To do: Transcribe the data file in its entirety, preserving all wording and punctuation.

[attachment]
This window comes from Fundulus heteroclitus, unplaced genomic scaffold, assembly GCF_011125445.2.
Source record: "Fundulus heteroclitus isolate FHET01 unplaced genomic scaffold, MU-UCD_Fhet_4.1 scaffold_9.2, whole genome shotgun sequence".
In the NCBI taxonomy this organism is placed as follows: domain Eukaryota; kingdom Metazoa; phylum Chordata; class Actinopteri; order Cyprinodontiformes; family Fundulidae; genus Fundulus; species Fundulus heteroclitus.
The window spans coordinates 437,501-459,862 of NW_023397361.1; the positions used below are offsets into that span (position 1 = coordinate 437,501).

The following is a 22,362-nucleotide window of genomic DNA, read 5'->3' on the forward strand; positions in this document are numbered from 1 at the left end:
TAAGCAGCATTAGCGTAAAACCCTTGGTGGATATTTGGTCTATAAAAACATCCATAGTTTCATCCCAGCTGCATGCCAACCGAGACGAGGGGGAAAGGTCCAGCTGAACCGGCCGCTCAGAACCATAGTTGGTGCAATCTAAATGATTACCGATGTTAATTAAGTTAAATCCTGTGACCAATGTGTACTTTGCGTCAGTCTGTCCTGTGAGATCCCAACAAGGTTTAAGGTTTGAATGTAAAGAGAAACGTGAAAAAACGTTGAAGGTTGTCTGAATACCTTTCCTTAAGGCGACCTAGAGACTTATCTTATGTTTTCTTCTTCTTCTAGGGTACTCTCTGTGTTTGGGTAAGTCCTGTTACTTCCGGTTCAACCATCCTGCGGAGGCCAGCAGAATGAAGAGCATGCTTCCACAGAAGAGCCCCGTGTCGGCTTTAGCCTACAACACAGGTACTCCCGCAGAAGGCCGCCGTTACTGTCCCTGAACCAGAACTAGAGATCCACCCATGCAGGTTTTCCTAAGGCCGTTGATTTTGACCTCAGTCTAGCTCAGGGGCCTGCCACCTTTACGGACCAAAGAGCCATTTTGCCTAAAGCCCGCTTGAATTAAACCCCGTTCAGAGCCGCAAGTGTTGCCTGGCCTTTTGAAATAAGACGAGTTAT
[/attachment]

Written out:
This window comes from Fundulus heteroclitus, unplaced genomic scaffold, assembly GCF_011125445.2.
Source record: "Fundulus heteroclitus isolate FHET01 unplaced genomic scaffold, MU-UCD_Fhet_4.1 scaffold_9.2, whole genome shotgun sequence".
In the NCBI taxonomy this organism is placed as follows: domain Eukaryota; kingdom Metazoa; phylum Chordata; class Actinopteri; order Cyprinodontiformes; family Fundulidae; genus Fundulus; species Fundulus heteroclitus.
The window spans coordinates 437,501-459,862 of NW_023397361.1; the positions used below are offsets into that span (position 1 = coordinate 437,501).

The following is a 22,362-nucleotide window of genomic DNA, read 5'->3' on the forward strand; positions in this document are numbered from 1 at the left end:
TAAGCAGCATTAGCGTAAAACCCTTGGTGGATATTTGGTCTATAAAAACATCCATAGTTTCATCCCAGCTGCATGCCAACCGAGACGAGGGGGAAAGGTCCAGCTGAACCGGCCGCTCAGAACCATAGTTGGTGCAATCTAAATGATTACCGATGTTAATTAAGTTAAATCCTGTGACCAATGTGTACTTTGCGTCAGTCTGTCCTGTGAGATCCCAACAAGGTTTAAGGTTTGAATGTAAAGAGAAACGTGAAAAAACGTTGAAGGTTGTCTGAATACCTTTCCTTAAGGCGACCTAGAGACTTATCTTATGTTTTCTTCTTCTTCTAGGGTACTCTCTGTGTTTGGGTAAGTCCTGTTACTTCCGGTTCAACCATCCTGCGGAGGCCAGCAGAATGAAGAGCATGCTTCCACAGAAGAGCCCCGTGTCGGCTTTAGCCTACAACACAGGTACTCCCGCAGAAGGCCGCCGTTACTGTCCCTGAACCAGAACTAGAGATCCACCCATGCAGGTTTTCCTAAGGCCGTTGATTTTGACCTCAGTCTAGCTCAGGGGCCTGCCACCTTTACGGACCAAAGAGCCATTTTGCCTAAAGCCCGCTTGAATTAAACCCCGTTCAGAGCCGCAAGTGTTGCCTGGCCTTTTGAAATAAGACGAGTTAT